9. There’s no reason Shakespeare should be anyone other than Shakespeare.
Some people may insist that Shakespeare wasn’t William Shakespeare, a grammar-school-educated glover’s son from Stratford-upon-Avon; he was instead Francis Bacon, or Edward de Vere, or Christopher Marlowe, or (I swear to God I’ve heard this) Queen Elizabeth herself. This is a ridiculous belief. There is a good deal of evidence, beginning with the conveniently similar name, that Shakespeare was Shakespeare. There is no evidence whatsoever that Shakespeare was anyone other than Shakespeare, and the evidence provided is either fudged (e.g. theories that have Marlowe writing “Hamlet” after his confirmed date of death) or cryptic enough that it could prove anything from Shakespeare’s secret homosexuality to Shakespeare’s past life as a potato. As such, it is — like Santa Claus, or the Easter Bunny, or, say, Bertrand Russell’s invisible teapot — impossible to rationally disprove, as it is so based in fervent anti-realistic faith that no argument will sway it. And what could possibly be the motivation for such a faith? Why on earth would so many aristocrats, public intellectuals and “beautiful people” steadfastly believe that a middle-class, public- and self-educated prole could never be the real Shakespeare, despite largely irrefutable evidence? Why, when pressed to offer new candidates, are those candidates always moneyed, titled Renaissance celebrities, and not artisans or priests or schoolteachers or even actors? Guess.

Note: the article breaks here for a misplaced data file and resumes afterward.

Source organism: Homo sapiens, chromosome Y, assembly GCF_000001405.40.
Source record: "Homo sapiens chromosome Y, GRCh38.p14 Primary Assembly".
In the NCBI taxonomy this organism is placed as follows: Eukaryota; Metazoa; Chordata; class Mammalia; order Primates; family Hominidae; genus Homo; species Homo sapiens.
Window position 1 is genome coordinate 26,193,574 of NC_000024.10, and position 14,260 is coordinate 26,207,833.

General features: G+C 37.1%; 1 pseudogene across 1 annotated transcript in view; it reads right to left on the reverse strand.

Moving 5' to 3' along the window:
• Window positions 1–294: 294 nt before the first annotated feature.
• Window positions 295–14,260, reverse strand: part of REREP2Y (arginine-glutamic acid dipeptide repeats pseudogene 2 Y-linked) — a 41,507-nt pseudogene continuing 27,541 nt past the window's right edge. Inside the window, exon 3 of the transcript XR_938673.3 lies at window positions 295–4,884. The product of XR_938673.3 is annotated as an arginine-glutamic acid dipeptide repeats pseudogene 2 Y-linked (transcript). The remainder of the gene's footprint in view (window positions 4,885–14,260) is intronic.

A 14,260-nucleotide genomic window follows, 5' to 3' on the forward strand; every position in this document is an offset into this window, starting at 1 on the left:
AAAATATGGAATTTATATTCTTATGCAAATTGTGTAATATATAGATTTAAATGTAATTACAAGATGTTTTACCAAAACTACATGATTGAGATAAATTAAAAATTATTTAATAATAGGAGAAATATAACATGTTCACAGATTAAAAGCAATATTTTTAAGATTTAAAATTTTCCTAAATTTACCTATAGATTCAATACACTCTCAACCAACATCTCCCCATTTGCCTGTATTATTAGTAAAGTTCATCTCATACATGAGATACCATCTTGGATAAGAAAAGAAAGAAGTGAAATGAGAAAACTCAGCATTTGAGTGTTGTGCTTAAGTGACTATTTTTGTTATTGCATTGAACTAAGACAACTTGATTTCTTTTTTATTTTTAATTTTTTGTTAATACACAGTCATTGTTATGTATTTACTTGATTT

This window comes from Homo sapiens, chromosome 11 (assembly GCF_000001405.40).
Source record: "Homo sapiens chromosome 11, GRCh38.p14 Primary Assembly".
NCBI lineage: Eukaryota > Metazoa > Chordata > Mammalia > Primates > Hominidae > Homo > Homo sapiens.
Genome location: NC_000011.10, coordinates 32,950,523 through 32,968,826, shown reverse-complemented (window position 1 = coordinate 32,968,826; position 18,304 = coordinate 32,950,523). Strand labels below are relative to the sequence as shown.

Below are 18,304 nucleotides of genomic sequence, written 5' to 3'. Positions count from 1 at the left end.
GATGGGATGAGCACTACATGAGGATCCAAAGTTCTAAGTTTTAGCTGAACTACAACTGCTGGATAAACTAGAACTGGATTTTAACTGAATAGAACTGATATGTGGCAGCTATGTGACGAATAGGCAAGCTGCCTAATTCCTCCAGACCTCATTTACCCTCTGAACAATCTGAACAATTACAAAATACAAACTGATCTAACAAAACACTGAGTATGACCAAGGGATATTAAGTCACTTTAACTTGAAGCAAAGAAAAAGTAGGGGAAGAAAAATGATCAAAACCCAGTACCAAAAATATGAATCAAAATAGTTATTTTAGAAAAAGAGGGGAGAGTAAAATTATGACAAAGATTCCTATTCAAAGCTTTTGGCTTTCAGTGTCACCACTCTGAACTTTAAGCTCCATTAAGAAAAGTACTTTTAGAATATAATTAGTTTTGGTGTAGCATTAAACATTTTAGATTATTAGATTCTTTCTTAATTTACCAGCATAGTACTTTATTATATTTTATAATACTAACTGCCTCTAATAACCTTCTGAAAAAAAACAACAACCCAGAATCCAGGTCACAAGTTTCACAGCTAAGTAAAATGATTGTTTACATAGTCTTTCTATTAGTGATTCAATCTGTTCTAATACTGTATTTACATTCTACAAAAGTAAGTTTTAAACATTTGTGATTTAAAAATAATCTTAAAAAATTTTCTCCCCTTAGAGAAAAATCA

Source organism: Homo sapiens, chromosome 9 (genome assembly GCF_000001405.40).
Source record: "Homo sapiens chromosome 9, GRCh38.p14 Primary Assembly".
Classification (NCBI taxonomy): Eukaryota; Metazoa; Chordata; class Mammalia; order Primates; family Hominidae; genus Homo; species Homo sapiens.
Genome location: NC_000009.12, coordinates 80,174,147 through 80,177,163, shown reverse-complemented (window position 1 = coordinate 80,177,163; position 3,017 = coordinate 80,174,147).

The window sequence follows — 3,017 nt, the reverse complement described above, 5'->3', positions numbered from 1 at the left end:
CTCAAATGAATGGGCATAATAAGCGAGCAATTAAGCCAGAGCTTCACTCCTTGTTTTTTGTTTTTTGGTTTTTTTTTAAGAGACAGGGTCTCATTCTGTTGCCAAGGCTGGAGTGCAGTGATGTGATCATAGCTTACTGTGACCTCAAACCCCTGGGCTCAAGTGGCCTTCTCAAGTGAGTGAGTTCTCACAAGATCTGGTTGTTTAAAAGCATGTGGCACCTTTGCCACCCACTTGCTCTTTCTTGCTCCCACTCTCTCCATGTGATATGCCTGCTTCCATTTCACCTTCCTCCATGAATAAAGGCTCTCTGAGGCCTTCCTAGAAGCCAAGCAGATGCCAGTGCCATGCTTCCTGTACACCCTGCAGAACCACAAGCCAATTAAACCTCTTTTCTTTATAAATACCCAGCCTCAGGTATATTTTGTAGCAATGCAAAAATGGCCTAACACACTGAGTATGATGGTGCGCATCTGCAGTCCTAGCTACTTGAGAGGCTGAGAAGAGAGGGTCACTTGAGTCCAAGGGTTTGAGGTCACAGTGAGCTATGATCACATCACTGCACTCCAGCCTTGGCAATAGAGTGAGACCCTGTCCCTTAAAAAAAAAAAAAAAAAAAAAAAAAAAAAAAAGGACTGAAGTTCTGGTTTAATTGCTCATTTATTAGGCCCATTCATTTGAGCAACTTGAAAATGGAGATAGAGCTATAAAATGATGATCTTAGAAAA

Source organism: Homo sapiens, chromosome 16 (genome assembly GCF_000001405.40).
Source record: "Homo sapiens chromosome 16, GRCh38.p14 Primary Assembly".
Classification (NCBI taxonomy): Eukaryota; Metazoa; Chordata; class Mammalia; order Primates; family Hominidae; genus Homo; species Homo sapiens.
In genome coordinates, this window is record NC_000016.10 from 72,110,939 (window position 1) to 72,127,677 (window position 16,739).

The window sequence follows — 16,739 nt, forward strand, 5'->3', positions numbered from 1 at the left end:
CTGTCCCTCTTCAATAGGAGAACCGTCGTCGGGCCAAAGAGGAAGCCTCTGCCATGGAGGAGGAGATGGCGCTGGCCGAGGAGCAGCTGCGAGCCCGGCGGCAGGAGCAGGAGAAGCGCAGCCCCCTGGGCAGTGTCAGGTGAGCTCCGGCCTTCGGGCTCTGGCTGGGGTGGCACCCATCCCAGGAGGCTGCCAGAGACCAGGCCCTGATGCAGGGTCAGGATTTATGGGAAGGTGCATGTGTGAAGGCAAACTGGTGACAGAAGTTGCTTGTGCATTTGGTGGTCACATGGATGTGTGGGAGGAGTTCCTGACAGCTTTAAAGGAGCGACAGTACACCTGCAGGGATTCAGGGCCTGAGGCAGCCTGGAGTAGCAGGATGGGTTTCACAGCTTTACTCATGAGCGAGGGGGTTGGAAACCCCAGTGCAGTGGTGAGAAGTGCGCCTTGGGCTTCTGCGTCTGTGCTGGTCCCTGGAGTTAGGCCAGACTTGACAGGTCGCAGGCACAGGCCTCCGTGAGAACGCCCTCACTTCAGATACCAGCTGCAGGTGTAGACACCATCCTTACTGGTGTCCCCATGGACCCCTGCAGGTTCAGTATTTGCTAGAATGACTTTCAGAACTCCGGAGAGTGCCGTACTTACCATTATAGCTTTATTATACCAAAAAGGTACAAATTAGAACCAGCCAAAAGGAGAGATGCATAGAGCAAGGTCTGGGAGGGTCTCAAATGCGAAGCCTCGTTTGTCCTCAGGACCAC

8. Shakespeare loved spectacle.